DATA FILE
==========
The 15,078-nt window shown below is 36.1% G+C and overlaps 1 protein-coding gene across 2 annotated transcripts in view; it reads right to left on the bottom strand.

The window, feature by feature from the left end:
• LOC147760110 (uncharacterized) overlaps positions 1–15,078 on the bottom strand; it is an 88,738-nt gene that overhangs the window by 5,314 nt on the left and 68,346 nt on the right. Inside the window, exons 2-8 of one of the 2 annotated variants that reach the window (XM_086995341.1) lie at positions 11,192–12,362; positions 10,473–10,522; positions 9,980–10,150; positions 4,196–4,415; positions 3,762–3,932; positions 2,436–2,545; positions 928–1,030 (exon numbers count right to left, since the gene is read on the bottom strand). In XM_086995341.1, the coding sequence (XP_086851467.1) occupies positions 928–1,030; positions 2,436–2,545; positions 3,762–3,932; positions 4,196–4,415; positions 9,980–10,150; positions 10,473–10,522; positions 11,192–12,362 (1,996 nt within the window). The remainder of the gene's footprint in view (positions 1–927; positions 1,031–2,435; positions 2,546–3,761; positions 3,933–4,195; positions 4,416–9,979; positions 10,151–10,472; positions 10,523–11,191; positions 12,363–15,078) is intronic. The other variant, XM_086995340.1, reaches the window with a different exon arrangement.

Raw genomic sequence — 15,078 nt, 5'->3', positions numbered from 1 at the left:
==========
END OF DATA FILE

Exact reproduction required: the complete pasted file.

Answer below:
The 15,078-nt window shown below is 36.1% G+C and overlaps 1 protein-coding gene across 2 annotated transcripts in view; it reads right to left on the bottom strand.

The window, feature by feature from the left end:
• LOC147760110 (uncharacterized) overlaps positions 1–15,078 on the bottom strand; it is an 88,738-nt gene that overhangs the window by 5,314 nt on the left and 68,346 nt on the right. Inside the window, exons 2-8 of one of the 2 annotated variants that reach the window (XM_086995341.1) lie at positions 11,192–12,362; positions 10,473–10,522; positions 9,980–10,150; positions 4,196–4,415; positions 3,762–3,932; positions 2,436–2,545; positions 928–1,030 (exon numbers count right to left, since the gene is read on the bottom strand). In XM_086995341.1, the coding sequence (XP_086851467.1) occupies positions 928–1,030; positions 2,436–2,545; positions 3,762–3,932; positions 4,196–4,415; positions 9,980–10,150; positions 10,473–10,522; positions 11,192–12,362 (1,996 nt within the window). The remainder of the gene's footprint in view (positions 1–927; positions 1,031–2,435; positions 2,546–3,761; positions 3,933–4,195; positions 4,416–9,979; positions 10,151–10,472; positions 10,523–11,191; positions 12,363–15,078) is intronic. The other variant, XM_086995340.1, reaches the window with a different exon arrangement.

Raw genomic sequence — 15,078 nt, 5'->3', positions numbered from 1 at the left: